If Wolf Population Goes Unchecked,
Decline in Moose Goes Unchecked
Letters to the Editor / Anchorage Daily News / December 22, 2003
would like to answer the letters, written by Roger Davis,
"Wolves are not the enemy, but Texas-style ranch hunting
is" (Dec. 15) and Scott Morgan "Sparing the lives
of 40 wild animals would save big bucks, reputation"
indigenous peoples of the Interior had ways of dealing with
wolves in the past. Every five or six years, as the wolf population
got too large, hunters would go out in the spring and den
the wolf pups. This kept the population in check and allowed
for a balance between the wolves and the prey population.
We can no longer den wolf pups, so some other measures must
very efficient method is aerial hunting. As for the tourism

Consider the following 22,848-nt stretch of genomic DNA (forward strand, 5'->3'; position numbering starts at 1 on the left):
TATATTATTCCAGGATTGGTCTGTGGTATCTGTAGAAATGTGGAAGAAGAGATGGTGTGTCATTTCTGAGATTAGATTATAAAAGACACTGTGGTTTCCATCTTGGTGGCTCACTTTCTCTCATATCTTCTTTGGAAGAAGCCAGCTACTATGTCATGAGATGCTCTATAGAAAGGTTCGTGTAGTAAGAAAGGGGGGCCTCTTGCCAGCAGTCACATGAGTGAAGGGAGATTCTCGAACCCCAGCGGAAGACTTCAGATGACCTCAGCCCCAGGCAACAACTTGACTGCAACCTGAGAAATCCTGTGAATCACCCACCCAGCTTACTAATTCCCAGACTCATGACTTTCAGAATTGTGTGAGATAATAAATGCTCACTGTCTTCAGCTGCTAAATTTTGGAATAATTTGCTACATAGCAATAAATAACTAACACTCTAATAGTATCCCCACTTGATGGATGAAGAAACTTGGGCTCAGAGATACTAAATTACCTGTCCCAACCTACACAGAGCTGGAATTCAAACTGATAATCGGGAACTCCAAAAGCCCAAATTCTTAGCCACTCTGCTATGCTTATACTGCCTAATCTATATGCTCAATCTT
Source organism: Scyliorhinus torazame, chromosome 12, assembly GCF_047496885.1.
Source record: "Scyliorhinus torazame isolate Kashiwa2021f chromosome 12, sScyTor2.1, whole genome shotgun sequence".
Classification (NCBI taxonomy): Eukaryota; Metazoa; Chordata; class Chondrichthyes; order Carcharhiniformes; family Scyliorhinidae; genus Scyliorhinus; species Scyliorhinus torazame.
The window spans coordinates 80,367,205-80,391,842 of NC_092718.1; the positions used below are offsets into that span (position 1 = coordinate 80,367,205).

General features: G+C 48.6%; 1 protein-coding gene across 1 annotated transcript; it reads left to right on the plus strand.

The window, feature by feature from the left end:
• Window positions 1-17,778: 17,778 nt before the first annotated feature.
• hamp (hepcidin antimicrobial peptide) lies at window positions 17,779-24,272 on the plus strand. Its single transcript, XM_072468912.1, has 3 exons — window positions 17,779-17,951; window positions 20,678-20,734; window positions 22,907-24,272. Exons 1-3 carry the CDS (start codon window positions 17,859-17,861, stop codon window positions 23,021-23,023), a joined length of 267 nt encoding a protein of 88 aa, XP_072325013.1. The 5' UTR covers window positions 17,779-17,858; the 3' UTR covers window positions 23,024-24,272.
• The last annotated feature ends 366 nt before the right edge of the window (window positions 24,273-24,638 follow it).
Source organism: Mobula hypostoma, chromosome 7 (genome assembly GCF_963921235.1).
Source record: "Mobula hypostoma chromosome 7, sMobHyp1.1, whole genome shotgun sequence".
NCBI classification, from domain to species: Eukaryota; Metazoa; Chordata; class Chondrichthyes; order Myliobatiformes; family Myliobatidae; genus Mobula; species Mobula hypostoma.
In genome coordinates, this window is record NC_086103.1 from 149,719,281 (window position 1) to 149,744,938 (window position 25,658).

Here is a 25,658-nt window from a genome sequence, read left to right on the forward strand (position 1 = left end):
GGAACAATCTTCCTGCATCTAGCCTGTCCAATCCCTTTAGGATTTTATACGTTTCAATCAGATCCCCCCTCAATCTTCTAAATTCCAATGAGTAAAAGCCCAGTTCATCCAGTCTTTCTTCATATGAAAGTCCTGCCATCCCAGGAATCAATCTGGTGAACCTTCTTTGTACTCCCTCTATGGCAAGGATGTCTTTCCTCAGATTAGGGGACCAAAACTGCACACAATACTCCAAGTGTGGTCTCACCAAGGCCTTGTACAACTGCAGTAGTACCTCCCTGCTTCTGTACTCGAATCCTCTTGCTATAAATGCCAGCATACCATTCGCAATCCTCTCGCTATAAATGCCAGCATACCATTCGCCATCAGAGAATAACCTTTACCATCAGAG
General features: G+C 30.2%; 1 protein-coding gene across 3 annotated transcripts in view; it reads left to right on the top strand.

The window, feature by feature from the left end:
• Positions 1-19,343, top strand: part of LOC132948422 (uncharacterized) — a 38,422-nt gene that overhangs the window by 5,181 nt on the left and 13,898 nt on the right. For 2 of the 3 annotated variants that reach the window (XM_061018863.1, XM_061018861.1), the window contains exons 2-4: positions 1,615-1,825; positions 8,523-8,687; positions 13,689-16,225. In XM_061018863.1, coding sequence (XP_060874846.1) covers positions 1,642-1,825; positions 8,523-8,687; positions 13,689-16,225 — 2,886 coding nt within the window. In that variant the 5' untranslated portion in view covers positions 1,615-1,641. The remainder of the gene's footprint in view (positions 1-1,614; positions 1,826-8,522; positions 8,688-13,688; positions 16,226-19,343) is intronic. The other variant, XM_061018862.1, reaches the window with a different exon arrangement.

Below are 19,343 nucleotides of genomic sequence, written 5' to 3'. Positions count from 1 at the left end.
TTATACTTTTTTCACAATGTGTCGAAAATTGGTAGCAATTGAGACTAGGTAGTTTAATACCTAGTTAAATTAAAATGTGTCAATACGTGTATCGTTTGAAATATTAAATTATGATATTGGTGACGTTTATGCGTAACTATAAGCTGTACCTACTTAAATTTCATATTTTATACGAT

industry, it is of very little help in rural areas. They have
their own gift shops, have their clients eat in their restaurants,
bring their own higher paid positions with them, a large number
only operate during the summer months and close in the fall.
Most local positions offered are low pay and hard work. A
large amount of the money ends up outside the state. If it
wasn't for the large contributions, high income and chance
to travel, how many individuals would actually be involved
in these activities to "save the wolves?" I have
lived and hunted in Alaska for over forty years and have seen
the damage caused by an overpopulation of wolves. They do
kill healthy adult animals.
Miller / Dot Lake
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